It is indeed possible to argue that Mary Rowlandson is a reliable narrator in her Narrative of the Captivity and Restoration of Mrs. Mary Rowlandson . It was not written for financial gain or for fame. These is some question among colonial scholars, however, as to how much input Increase...
It is indeed possible to argue that Mary Rowlandson is a reliable narrator in her Narrative of the Captivity and Restoration of Mrs. Mary Rowlandson. It was not written for financial gain or for fame. These is some question among colonial scholars, however, as to how much input Increase Mather had on Rowlandson's published narrative. It is possible to separate the Puritan philosophizing in the text from the recording of events and circumstances that Rowlandson experienced. Puritans had no use for fiction, and it seems unlikely that Rowlandson's imagination extended to the scenes of butchery that she describes when the garrison was attacked:
But out we must go, the fire increasing, and coming along behind us, roaring, and the Indians gaping before us with their guns, spears, and hatchets to devour us. No sooner were we out of the house, but my brother-in-law (being before wounded, in defending the house, in or near the throat) fell down dead, whereat the Indians scornfully shouted, and hallowed, and were presently upon him, stripping off his clothes, the bullets flying thick, one went through my side, and the same (as would seem) through the bowels and hand of my dear child in my arms. One of my elder sisters' children, named William, had then his leg broken, which the Indians perceiving, they knocked him on [his] head.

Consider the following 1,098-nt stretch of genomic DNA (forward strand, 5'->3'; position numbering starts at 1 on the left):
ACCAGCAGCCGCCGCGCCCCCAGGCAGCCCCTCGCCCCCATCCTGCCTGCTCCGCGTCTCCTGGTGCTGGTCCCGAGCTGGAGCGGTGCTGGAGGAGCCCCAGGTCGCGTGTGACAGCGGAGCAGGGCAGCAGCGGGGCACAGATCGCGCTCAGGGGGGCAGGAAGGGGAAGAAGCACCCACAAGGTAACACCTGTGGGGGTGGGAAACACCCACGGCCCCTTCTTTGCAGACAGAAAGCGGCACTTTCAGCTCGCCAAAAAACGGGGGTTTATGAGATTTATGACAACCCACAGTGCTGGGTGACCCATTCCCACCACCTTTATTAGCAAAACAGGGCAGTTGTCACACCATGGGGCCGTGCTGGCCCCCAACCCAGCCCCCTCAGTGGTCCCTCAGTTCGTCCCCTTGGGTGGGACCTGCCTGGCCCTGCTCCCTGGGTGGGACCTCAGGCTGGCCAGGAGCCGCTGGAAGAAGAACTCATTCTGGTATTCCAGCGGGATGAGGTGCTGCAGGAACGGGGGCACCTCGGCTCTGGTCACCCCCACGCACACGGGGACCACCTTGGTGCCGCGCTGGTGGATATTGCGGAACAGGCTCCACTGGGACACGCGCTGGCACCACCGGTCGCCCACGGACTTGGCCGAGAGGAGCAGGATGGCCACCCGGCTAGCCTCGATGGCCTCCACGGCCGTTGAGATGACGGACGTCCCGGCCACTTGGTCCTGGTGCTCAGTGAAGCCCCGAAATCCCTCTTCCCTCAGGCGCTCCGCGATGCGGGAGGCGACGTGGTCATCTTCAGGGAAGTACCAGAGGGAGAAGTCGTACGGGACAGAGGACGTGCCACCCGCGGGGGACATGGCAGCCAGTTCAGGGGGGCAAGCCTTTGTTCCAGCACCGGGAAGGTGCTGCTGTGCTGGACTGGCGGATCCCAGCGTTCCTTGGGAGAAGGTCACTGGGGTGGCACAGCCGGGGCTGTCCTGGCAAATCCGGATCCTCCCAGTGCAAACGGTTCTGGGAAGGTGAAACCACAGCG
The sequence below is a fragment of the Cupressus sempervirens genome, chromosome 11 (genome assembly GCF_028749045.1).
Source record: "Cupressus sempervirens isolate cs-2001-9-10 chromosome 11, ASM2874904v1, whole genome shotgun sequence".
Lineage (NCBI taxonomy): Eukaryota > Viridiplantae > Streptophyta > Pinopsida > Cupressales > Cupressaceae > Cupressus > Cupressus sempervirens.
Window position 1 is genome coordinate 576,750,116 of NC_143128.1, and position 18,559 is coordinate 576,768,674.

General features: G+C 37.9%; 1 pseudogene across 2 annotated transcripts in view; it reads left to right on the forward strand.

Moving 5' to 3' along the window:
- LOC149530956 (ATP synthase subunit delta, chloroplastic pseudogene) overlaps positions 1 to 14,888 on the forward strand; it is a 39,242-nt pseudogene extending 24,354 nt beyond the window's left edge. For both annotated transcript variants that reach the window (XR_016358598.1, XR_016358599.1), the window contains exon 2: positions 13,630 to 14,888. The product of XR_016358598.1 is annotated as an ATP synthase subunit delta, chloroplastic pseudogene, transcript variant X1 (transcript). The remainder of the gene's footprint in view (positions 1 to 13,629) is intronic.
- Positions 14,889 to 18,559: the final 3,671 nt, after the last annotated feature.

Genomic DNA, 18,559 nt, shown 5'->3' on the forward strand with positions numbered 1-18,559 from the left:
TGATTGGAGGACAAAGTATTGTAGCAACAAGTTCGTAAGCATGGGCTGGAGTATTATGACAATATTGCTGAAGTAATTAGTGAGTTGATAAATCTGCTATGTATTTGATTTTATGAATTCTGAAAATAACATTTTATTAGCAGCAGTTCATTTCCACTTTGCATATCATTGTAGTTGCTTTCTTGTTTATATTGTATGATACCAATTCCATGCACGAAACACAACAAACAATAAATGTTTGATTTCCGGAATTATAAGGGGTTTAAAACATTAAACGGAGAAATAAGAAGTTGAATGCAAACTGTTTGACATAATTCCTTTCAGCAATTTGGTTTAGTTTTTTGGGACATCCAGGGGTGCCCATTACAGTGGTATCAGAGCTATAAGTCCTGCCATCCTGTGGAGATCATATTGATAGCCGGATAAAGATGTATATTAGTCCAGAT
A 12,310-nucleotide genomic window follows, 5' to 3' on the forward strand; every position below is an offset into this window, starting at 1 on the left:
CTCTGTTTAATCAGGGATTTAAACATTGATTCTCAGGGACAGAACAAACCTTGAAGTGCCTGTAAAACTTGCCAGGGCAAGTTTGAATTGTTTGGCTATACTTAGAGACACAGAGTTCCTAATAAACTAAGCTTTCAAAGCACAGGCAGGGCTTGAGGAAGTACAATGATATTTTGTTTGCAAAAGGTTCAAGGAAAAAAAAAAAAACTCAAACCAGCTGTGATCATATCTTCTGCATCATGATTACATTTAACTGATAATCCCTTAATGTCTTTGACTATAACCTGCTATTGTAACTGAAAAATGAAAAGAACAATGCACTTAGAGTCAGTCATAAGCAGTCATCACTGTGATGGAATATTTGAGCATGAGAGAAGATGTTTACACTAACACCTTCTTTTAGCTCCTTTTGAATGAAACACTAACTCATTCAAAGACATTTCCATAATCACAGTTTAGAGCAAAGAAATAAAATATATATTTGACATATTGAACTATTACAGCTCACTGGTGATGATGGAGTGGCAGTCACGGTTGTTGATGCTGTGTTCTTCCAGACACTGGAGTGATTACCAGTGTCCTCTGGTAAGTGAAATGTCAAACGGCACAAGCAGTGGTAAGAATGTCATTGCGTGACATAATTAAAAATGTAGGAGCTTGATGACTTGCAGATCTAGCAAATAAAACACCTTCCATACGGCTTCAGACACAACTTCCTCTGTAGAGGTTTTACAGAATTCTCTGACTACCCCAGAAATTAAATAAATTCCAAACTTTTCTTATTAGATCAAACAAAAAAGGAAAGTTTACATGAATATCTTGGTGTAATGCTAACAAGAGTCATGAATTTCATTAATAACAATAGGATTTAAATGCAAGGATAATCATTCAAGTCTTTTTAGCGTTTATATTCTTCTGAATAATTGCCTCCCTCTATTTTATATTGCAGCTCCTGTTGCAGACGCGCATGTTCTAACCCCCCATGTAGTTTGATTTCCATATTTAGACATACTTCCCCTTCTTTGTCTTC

Near the end of the narrative, Rowlandson reflects on her motivations for recording the ordeal of her captivity. She, being a devout Puritan, believed that God had willed that she experience both prosperity and loss as a demonstration of His omnipotence and the perfection of His justice. Besides leaving behind a record for her surviving children and descendents, her captivity narrative is an exemplar of what living one's faith meant to a Puritan.
I have seen the extreme vanity of this world: One hour I have been in health, and wealthy, wanting nothing. But the next hour in sickness and wounds, and death, having nothing but sorrow and affliction.
The length of the narrative, twenty "removes" as she traveled with her captors, the intricacy of her observations, and the detail of their movements enhance the veracity of Rowlandson's narrative. The elaborateness of her descriptions of the gatherings of the Native Americans and their culture and ways of life could only be learned by direct observation.